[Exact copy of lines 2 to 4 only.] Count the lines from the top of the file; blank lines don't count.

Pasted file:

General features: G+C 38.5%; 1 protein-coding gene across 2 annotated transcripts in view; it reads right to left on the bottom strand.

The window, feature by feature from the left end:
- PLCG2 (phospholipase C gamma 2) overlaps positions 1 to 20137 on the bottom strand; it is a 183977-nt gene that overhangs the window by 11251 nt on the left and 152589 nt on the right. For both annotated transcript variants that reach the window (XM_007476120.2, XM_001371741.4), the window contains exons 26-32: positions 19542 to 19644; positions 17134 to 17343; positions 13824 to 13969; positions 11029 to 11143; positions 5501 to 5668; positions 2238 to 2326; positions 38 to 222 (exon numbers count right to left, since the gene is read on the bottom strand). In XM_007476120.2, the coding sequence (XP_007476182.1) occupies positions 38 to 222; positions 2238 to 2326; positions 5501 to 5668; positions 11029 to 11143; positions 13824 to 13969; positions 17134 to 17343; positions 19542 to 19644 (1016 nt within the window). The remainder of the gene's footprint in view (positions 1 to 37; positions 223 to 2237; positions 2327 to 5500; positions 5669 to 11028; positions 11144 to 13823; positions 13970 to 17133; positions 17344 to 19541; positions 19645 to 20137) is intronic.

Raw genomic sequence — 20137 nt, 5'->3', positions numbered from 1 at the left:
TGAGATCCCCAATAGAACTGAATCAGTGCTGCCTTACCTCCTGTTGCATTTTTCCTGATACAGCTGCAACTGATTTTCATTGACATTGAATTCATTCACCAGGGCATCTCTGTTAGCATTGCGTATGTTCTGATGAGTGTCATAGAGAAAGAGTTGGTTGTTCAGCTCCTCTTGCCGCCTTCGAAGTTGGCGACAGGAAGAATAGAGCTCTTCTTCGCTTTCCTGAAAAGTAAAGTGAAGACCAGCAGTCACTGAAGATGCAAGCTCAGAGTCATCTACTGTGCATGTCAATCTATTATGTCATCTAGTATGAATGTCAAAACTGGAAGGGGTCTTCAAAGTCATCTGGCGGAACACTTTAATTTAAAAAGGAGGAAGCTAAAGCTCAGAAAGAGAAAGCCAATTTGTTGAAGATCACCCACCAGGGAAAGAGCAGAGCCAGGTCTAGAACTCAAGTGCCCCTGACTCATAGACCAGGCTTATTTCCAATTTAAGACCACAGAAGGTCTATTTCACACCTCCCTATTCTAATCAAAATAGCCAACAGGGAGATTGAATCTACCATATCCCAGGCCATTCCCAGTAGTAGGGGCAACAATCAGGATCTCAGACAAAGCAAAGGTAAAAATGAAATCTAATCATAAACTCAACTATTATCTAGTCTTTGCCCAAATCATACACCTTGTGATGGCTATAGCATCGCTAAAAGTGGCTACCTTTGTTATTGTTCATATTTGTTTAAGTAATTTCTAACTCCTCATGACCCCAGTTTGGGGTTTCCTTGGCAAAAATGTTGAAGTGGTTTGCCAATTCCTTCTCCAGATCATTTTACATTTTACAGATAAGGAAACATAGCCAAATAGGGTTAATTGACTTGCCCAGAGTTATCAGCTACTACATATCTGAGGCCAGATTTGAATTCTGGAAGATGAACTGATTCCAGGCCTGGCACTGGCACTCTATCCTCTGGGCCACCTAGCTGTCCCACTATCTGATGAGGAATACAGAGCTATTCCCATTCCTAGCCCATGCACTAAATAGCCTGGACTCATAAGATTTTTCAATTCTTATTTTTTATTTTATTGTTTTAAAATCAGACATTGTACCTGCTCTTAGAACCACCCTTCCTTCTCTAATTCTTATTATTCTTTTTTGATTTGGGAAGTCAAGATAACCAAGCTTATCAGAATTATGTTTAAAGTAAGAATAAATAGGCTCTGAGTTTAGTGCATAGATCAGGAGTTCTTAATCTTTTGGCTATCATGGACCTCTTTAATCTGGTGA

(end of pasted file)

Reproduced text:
The window, feature by feature from the left end:
- PLCG2 (phospholipase C gamma 2) overlaps positions 1 to 20137 on the bottom strand; it is a 183977-nt gene that overhangs the window by 11251 nt on the left and 152589 nt on the right. For both annotated transcript variants that reach the window (XM_007476120.2, XM_001371741.4), the window contains exons 26-32: positions 19542 to 19644; positions 17134 to 17343; positions 13824 to 13969; positions 11029 to 11143; positions 5501 to 5668; positions 2238 to 2326; positions 38 to 222 (exon numbers count right to left, since the gene is read on the bottom strand). In XM_007476120.2, the coding sequence (XP_007476182.1) occupies positions 38 to 222; positions 2238 to 2326; positions 5501 to 5668; positions 11029 to 11143; positions 13824 to 13969; positions 17134 to 17343; positions 19542 to 19644 (1016 nt within the window). The remainder of the gene's footprint in view (positions 1 to 37; positions 223 to 2237; positions 2327 to 5500; positions 5669 to 11028; positions 11144 to 13823; positions 13970 to 17133; positions 17344 to 19541; positions 19645 to 20137) is intronic.

Raw genomic sequence — 20137 nt, 5'->3', positions numbered from 1 at the left: